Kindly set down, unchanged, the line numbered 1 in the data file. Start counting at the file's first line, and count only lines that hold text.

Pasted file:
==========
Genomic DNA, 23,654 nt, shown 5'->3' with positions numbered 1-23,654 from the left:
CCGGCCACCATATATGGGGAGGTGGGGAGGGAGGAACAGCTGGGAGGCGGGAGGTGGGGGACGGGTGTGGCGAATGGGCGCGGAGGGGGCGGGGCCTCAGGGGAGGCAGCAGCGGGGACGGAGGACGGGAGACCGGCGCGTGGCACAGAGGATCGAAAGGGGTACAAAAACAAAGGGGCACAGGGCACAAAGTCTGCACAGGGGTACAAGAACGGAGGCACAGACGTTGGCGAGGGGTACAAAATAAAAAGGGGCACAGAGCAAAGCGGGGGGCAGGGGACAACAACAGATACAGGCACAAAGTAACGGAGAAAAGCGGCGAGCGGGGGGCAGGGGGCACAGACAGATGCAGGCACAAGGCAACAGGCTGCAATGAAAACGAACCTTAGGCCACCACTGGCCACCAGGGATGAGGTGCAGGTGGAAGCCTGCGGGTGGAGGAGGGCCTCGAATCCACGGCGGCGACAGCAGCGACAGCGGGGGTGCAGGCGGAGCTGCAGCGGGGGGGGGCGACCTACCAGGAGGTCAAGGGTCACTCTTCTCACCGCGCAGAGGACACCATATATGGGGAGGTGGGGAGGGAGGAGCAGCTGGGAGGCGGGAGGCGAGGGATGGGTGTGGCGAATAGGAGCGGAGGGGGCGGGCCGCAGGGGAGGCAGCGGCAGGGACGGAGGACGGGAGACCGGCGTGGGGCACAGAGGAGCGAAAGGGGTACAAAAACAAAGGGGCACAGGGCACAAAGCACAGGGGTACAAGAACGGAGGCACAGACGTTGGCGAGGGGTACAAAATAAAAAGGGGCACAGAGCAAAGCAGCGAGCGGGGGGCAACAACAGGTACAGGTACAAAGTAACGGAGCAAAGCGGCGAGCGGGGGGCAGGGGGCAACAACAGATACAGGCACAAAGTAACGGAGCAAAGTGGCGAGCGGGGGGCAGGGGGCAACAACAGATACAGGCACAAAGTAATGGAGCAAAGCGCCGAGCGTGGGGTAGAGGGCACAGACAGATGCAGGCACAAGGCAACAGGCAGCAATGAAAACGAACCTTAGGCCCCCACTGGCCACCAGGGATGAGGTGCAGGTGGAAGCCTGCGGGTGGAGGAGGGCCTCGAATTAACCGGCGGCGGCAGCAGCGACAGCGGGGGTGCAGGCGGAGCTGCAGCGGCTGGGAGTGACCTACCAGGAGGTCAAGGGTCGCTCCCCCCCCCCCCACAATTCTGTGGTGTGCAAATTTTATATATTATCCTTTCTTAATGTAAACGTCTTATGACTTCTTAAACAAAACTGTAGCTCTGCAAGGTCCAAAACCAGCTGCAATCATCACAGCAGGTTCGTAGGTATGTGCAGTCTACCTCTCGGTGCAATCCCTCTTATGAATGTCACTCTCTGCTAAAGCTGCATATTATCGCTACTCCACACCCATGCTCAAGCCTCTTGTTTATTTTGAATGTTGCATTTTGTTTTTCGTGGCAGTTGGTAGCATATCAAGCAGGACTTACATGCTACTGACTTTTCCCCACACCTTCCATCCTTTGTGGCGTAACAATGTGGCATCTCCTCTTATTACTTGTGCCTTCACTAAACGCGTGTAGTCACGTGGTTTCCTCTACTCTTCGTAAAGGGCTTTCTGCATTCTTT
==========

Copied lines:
Genomic DNA, 23,654 nt, shown 5'->3' with positions numbered 1-23,654 from the left: